ADP & RIAA Call for Less Legislating
Over the past year, we've seen a significant involvement in
the copyright debate by the legislative branch at all
levels, whether on Capitol Hill, the California Senate or
New York State Assembly. But the ultimate question remains
unanswered: what is the proper role of government in
protecting creators & consumers' rights without impending
market growth and innovation?
On the one hand, Alliance for Digital Progress President
Fred McClure called on all sides at a recent Hollywood's
Digital Media Summit to "reject attempts to have the
government design content protection schemes," a direct
reference to the Senator Hollins' bill, instead relying on
the technology sector "developing consumer friendly
solutions for protecting digital content".
"Technology mandates by government will stifle innovation,
impede technological development, impair product
performance, increase consumer costs, and amount to nothing
less than a tax on entertainment and Internet use. This is
not acceptable. It would amount to a major roadblock to our
mutual pursuit of digital progress."
On the other hand, RIAA Chairperson and CEO Hilary Rosen at
this year's NARM Convention vigorously questioned the need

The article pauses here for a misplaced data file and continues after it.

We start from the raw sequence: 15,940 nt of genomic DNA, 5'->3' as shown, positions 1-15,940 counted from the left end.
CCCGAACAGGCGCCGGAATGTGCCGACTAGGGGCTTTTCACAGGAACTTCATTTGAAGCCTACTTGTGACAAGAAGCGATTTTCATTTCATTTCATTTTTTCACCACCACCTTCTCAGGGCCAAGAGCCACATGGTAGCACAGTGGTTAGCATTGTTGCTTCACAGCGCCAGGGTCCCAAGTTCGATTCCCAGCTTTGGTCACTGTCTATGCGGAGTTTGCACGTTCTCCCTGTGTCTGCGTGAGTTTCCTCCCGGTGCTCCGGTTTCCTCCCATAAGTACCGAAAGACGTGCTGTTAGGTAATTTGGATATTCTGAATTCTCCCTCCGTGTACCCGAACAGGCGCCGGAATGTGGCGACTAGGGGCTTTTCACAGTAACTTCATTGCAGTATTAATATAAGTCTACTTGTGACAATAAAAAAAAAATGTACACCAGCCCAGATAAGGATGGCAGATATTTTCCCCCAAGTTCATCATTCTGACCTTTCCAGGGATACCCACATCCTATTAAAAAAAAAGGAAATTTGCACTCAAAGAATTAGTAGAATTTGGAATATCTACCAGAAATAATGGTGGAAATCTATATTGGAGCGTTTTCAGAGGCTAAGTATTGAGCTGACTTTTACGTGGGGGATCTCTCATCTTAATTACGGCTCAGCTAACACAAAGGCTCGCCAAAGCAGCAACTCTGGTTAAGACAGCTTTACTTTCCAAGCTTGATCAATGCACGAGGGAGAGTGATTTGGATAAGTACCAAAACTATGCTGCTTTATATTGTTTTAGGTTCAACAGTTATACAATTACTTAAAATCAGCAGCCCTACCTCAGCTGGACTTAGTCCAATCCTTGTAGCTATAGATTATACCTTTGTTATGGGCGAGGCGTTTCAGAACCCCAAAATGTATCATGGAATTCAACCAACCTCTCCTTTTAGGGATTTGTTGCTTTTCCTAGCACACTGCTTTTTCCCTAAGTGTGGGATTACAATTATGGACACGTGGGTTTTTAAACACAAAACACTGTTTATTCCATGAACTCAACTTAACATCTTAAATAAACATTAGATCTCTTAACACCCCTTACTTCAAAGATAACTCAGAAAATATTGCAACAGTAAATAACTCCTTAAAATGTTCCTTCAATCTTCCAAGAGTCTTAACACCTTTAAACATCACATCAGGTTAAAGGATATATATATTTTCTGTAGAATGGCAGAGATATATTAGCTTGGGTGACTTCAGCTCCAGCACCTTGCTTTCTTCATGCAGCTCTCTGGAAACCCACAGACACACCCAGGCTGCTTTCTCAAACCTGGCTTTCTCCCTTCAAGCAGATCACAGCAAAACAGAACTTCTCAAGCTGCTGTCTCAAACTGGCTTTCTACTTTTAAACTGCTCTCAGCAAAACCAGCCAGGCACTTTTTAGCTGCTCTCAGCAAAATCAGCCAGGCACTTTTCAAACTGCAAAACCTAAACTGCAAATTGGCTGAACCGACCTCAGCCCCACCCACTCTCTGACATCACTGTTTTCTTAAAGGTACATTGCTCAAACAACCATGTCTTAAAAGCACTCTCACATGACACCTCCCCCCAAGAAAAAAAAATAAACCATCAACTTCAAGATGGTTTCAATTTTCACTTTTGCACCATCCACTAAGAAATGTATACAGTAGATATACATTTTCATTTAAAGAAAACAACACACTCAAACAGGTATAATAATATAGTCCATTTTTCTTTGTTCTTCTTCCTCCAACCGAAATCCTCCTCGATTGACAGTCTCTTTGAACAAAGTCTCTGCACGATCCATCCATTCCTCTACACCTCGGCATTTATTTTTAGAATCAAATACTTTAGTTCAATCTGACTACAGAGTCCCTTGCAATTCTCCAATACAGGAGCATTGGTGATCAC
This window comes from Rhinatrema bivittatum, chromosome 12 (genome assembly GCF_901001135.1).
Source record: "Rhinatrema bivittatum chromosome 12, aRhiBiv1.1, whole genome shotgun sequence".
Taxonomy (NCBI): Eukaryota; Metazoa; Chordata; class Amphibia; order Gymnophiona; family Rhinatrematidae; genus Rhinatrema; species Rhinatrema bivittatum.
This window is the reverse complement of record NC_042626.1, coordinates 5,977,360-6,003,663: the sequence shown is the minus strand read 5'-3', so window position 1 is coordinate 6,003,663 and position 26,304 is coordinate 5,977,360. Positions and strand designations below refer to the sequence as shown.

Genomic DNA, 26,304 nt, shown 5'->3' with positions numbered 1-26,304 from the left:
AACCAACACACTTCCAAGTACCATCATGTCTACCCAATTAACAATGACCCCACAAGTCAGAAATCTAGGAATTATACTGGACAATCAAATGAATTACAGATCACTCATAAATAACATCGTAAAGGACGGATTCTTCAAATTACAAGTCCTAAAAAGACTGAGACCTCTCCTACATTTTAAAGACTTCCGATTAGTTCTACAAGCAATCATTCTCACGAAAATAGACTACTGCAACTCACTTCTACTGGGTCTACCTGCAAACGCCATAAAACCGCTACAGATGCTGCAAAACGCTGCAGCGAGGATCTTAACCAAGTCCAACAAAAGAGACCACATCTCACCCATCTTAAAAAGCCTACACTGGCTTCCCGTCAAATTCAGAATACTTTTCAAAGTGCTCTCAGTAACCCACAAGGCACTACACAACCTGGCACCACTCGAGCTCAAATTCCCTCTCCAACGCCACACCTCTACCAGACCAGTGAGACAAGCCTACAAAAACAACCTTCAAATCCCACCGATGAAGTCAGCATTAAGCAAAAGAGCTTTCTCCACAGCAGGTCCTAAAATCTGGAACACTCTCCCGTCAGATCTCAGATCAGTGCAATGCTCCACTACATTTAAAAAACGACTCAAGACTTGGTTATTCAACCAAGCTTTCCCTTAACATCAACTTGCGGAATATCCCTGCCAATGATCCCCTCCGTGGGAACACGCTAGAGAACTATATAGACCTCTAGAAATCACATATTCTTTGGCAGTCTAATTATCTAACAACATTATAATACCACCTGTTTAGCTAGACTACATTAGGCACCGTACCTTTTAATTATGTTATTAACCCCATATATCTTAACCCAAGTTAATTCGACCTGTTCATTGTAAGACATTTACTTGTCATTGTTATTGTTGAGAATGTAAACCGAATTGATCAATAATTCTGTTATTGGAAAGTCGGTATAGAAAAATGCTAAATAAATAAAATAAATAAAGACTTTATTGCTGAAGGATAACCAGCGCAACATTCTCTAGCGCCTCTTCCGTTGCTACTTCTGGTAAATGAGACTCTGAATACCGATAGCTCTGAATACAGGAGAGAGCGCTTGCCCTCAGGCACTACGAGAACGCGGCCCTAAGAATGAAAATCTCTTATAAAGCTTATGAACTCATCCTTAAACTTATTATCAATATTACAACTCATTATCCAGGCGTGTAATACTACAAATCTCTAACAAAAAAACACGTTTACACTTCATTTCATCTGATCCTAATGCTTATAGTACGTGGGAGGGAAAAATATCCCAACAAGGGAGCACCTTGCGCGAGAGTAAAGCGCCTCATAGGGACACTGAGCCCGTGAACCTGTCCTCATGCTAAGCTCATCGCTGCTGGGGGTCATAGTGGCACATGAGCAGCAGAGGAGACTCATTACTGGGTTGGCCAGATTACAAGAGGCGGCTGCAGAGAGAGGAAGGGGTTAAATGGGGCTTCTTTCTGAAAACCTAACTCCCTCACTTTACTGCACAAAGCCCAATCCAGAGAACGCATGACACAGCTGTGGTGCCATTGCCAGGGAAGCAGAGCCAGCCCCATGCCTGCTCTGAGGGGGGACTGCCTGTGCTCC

for legislation explicitly protecting consumer's fair use
rights, a stab at bills proposed by Representatives
Boucher/Doolittle and Lofgren.
"Consumers currently enjoy the ability to make personal
copies and it makes no sense to legislate in this area. Does
anyone in this room really believe we need to find more ways
for people to copy and distribute music? Legislating where
it's not needed and possibly creating new loopholes for
people to abuse is not in the interest of record labels or
My own views on both types of legislation have been fully &
frequently aired in this newsletter. But it does not answer
the broader question of what standard should be used to
determine when & how government should intervene.
Government's role in the global sense is obviously to
represent the interest of society as a whole, or as
economist would say, to maximize social welfare.
This, I would contend, is the basis for Congress' power to
grant copyright under the US Constitution: "to promote the
progress of science and useful arts." Promoting the arts
clearly increases the general welfare of society and thus
may require the granting of exclusive rights to creators
over their works. The fact that the Constitution explicitly
restricts Congress' power to grant such rights "for limited
times" further reinforces the Founding Fathers' concern for
promoting social welfare. Otherwise, it would not have ruled
out a blanket exclusive right that would be to creators
benefit, but not to society's as a whole.
So, in judging the various calls for more or less government
intervention, ask yourself how such proposals would impact
society as a whole, from songwriters, composers & musicians,
to the music & tech industry, and music buyers & lovers.
Related News from Mi2N:
» Alliance For Digital Progress President Shares Vision Of Digital Frontier
» Prepared Remarks Of Hilary Rosen At National Association Of Recording Merchandisers Annual Convention And Trade Show